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Pack Size Help


I am just getting into backpacking and have been borrowing my friend’s giant 75 L pack for overnight and weekend trips. I am ready to invest in my own pack but am having trouble deciding on a size. I am on a budget and looking for something versatile. While most of my trips will be 1-3 night trips in cool-hot weather (not extreme cold), I am hoping to take some longer trips in the future (7 days+). It seems that a 55-65 L pack is the sweet spot for versatility. And I have been looking at the REI traverse. However, I know most-if not all-of my tips in the near future will be weekenders at the longest. Is it overkill to buy a 65L pack when it will be used most frequently for overnighters? My biggest items to pack are my big Agnes frying pan 3 tent and a bulky sleeping bag. Otherwise I pack pretty light and am able to control myself with the amount I load up with. I hate to buy something way too big, but also don’t want to skimp on space now and regret it if I am able to take longer trips in the future. Also, I feel like because I have been carrying such a big pack, I am unable to compare it to a more appropriate capacity for the length of my trips. 

Thanks in advance!


7 Replies


One pack rarely does it all. You've got some good ideas, and i appreciate that you're trying to find a single solution, but differing lengths of trips call for different backpacks.  Too big and your stuff sloshes around, which is annoying at best. Too small and you won't be able to fit that extra warmth layer when the temperature drops. 

I generally get by with a 50-55L bag -- for me, that's the sweet spot. But it's too small for when really cold weather comes.

@Abi , friendly reminder, from our User Guidelines, that "only posts from a user with the “REI Employee” rank should be regarded as employee-generated content."

With that said, you've got great advice from both @Sweet-Tater and @REI-EthanS!


@Abi Welcome to the awesome world of backpacking!  Finding the right pack (size and fit) for yourself can be exciting and can be essential to enjoying your adventures.  Do you happen to live near an REI where an expert can help you find the right pack?  REI offers personalized outfitting services where you could bring along some of your gear you mentioned, and see how each pack works with the gear you already have and love. 

You can sign up for an outfitting appointment here, REI Outfitting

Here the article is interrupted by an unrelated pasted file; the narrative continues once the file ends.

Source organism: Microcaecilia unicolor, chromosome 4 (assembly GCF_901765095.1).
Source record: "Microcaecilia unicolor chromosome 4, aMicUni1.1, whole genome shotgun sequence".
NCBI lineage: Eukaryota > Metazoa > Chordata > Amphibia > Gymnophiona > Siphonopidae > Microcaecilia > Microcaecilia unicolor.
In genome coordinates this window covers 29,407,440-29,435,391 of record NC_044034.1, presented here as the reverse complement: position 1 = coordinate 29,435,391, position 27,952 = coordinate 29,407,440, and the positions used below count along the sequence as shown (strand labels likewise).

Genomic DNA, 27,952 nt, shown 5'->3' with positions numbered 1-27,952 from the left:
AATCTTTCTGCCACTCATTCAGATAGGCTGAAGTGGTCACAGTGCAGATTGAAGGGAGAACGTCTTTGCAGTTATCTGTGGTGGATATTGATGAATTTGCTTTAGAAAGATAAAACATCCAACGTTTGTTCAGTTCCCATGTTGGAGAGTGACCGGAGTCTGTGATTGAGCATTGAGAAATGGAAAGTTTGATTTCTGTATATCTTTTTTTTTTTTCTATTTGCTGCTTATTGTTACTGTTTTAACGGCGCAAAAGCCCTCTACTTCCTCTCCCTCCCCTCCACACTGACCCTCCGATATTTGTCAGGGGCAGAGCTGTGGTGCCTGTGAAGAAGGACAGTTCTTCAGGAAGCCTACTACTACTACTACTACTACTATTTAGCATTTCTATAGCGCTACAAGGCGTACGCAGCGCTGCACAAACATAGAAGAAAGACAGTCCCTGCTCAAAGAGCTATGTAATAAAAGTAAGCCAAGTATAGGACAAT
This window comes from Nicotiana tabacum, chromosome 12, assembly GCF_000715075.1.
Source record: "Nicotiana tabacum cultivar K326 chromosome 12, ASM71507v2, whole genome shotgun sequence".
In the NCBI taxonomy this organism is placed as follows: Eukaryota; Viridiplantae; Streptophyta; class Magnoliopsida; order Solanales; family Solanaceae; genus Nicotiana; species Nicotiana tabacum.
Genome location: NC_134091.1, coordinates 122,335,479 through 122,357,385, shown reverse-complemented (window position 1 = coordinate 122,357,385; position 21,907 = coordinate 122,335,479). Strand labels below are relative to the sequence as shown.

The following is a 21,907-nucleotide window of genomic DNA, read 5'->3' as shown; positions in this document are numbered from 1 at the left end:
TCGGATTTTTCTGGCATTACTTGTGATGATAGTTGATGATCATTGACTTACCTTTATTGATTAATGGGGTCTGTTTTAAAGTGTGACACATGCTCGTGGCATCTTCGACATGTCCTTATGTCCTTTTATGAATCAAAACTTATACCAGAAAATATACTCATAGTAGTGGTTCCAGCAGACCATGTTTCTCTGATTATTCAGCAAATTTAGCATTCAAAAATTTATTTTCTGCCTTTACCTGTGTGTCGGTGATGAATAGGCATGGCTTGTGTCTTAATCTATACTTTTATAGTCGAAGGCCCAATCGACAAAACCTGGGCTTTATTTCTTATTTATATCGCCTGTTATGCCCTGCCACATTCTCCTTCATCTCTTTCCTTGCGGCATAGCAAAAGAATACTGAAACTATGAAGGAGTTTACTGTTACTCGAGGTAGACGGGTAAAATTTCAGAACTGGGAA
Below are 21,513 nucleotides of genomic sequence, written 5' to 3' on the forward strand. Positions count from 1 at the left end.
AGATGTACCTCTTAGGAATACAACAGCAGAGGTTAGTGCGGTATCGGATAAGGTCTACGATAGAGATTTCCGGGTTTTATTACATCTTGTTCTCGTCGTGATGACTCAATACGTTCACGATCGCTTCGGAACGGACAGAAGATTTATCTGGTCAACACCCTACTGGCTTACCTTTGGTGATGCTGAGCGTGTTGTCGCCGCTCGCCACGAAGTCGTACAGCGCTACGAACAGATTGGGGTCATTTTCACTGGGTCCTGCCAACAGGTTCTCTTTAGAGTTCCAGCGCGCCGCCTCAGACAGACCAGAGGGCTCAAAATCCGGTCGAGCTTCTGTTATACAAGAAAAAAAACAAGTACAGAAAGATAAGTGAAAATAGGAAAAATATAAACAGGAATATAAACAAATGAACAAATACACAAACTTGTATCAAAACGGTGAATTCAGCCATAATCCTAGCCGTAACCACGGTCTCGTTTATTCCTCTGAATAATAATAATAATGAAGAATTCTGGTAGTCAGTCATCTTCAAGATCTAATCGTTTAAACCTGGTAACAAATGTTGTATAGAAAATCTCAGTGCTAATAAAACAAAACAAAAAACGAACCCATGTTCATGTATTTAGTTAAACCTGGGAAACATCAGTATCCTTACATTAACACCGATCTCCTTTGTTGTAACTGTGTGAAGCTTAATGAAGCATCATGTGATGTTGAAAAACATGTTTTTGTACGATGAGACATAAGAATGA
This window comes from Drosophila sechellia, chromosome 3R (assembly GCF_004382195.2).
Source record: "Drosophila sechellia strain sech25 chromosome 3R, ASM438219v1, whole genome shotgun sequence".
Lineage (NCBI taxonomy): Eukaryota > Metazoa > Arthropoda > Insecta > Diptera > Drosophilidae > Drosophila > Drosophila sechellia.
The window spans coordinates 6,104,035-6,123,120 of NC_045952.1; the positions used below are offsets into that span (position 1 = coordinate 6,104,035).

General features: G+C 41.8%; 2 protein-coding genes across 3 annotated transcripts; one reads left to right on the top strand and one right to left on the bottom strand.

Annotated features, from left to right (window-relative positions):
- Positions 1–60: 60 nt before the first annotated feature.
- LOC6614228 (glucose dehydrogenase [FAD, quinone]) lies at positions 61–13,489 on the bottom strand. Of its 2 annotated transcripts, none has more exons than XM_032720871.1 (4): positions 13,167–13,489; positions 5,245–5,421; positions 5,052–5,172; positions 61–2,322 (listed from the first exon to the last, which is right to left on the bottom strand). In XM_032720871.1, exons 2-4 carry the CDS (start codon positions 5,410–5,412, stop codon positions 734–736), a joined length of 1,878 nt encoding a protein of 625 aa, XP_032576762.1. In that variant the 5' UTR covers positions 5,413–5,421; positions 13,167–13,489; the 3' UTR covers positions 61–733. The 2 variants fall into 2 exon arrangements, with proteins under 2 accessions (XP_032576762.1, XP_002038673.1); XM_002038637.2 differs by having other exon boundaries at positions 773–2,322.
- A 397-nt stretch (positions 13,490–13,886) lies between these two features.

REI also offers workshops.  In workshops, people can gain all kinds of helpful knowledge to get the most out of their adventure and gear.  Some workshops I would recommend are, "How to Pack a Pack" and "Lightweight Backpacking."

You can find all the workshops in your area here, REI Workshops

The lineup of Workshops will vary by location.

Happy trails!!!



At REI, we believe time outside is fundamental to a life well lived.

@Abi I had the same dilemma when I was first starting out.  I eventually settled on a 50L Osprey Atmos.  It works great for me on anywhere from 1-night to 6-night trips.  

Regarding your question about space, let me share my "eyes-wide-open" moment.  When I got my first & new pack home, I thought I'd be able to get by with my existing bulky sleeping bag too.  Man was I really wrong, it took up over half my pack!  There was NO way that was going to work.  I realized right away that I immediately needed to reduce my bulk if I was going to make my pack work, which I did with a highly-compressible down-filled bag. 

You may want to consider that maybe the reason you're looking for a big capacity pack is to accommodate your own bulky/heavy sleeping bag.  I had to meet my budget too, but my own bulky sleeping bag was a definite non-starter.  So invested a little more into a down bag, and it was so worth it.  I'm not saying that's what you should do, but that is what I did under similar conditions myself.

Oh, and having a pack fitting at an REI really helped me out too.  I hope this helps.  Best of luck.

@Abi what a very, very cool and exciting time making the leap to get your own gear!!  I love researching, getting and testing new gear almost as much as I enjoy getting it out on the trail.  Almost :).  I would absolutely agree with @REI-EthanS about getting into your local REI if you have one to talk to one of the folks there to get sized but I'd go one step further and take your gear with you to put it in the pack to see if it fits and walk around the store a bit to see how it feels. 

For me, I have an Osprey Atmos 65 that I absolutely love.  It's not "ultralight" but (for me) very comfortable and I like that there's really good airflow between the pack and my back, especially when it's hot.  Most of my trips right now are 1 to 3 nights and, on the 1 night trips, it's probably overkill but I can tighten the straps and it's fine.  I've got a 35L pack (also Osprey) that I originally bought for overnights but between my tarp, hammock, quilt, underquilt, camp clothes and food, I just can't comfortably fit everything in the 35L pack.  I'll be the first to admit that there are a few things that I could cut back on (my first aid kit is too big, I carry two extra sets of socks, etc.) but if I did, I know me, and I'd obsess about 'what ifs' while on the trail.

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I agree with the preceding comments and would only add that it is easier to cinch down a slightly larger pack that overstuff a smaller unit.  Try renting first, if possible.  Sound like you are goig to be in the market for a down bag.  They are expensive, but you will never regret a carefully considered purchase.

happy trails!!


Superusers do not speak on behalf of REI and may have received
one or more gifts or other benefits from the co-op.

Since this post is 2 1/2 yrs old, I for one would like to know what @Abi finally settled on!

REI Member Since 1979